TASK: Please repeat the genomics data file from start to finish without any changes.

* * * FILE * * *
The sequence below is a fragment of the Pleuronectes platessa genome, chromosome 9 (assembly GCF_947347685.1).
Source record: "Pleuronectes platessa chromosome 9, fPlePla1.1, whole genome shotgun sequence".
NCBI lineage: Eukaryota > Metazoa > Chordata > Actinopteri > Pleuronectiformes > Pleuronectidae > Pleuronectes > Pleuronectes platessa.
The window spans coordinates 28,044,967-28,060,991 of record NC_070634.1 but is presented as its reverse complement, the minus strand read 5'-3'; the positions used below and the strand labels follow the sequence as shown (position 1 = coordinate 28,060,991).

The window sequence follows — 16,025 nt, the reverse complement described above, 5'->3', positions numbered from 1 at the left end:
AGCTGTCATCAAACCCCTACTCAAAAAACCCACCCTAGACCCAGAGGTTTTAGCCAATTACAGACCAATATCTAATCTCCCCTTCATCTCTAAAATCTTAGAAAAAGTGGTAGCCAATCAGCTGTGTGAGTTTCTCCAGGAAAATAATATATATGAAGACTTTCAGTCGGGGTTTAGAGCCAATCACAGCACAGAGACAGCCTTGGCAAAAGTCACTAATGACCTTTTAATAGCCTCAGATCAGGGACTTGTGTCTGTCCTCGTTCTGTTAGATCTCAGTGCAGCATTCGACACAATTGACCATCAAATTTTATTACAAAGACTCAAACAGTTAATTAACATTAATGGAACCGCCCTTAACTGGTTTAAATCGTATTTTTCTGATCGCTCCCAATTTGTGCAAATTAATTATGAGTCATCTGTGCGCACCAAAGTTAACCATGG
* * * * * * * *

The sequence below is a fragment of the Pleuronectes platessa genome, chromosome 9 (assembly GCF_947347685.1).
Source record: "Pleuronectes platessa chromosome 9, fPlePla1.1, whole genome shotgun sequence".
NCBI lineage: Eukaryota > Metazoa > Chordata > Actinopteri > Pleuronectiformes > Pleuronectidae > Pleuronectes > Pleuronectes platessa.
The window spans coordinates 28,044,967-28,060,991 of record NC_070634.1 but is presented as its reverse complement, the minus strand read 5'-3'; the positions used below and the strand labels follow the sequence as shown (position 1 = coordinate 28,060,991).

The window sequence follows — 16,025 nt, the reverse complement described above, 5'->3', positions numbered from 1 at the left end:
AGCTGTCATCAAACCCCTACTCAAAAAACCCACCCTAGACCCAGAGGTTTTAGCCAATTACAGACCAATATCTAATCTCCCCTTCATCTCTAAAATCTTAGAAAAAGTGGTAGCCAATCAGCTGTGTGAGTTTCTCCAGGAAAATAATATATATGAAGACTTTCAGTCGGGGTTTAGAGCCAATCACAGCACAGAGACAGCCTTGGCAAAAGTCACTAATGACCTTTTAATAGCCTCAGATCAGGGACTTGTGTCTGTCCTCGTTCTGTTAGATCTCAGTGCAGCATTCGACACAATTGACCATCAAATTTTATTACAAAGACTCAAACAGTTAATTAACATTAATGGAACCGCCCTTAACTGGTTTAAATCGTATTTTTCTGATCGCTCCCAATTTGTGCAAATTAATTATGAGTCATCTGTGCGCACCAAAGTTAACCATGG